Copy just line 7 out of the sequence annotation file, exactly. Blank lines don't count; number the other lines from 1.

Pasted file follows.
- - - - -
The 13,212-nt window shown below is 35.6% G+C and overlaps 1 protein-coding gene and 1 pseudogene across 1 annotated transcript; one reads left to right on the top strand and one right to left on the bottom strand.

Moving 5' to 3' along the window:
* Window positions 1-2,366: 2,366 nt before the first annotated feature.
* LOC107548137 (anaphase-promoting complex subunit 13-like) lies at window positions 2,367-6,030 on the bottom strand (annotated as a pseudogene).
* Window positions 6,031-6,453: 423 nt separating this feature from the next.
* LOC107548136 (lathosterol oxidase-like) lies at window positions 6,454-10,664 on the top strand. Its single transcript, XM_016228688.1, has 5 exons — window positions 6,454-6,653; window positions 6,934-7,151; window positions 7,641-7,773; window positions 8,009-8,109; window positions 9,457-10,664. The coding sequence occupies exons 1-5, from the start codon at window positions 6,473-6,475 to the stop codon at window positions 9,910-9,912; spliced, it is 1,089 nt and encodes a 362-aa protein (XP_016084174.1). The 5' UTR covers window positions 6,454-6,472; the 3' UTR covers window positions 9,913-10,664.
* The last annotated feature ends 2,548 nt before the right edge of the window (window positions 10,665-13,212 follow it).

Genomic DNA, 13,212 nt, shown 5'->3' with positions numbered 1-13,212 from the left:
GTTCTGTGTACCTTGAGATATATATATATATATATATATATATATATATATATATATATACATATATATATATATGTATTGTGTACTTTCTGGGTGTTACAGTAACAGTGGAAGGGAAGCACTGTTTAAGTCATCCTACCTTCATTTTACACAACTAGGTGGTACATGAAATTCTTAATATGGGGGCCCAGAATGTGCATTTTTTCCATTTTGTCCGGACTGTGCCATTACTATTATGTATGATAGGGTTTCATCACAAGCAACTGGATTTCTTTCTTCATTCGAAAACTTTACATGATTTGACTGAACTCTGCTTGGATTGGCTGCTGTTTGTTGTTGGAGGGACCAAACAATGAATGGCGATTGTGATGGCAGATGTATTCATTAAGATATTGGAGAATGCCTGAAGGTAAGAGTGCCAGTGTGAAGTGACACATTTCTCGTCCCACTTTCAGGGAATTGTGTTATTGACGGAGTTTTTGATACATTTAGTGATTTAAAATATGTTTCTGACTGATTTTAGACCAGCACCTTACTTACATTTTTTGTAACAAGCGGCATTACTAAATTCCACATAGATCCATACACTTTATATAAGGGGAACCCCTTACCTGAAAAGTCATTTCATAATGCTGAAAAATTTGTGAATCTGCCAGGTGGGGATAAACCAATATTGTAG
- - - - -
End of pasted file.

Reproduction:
* The last annotated feature ends 2,548 nt before the right edge of the window (window positions 10,665-13,212 follow it).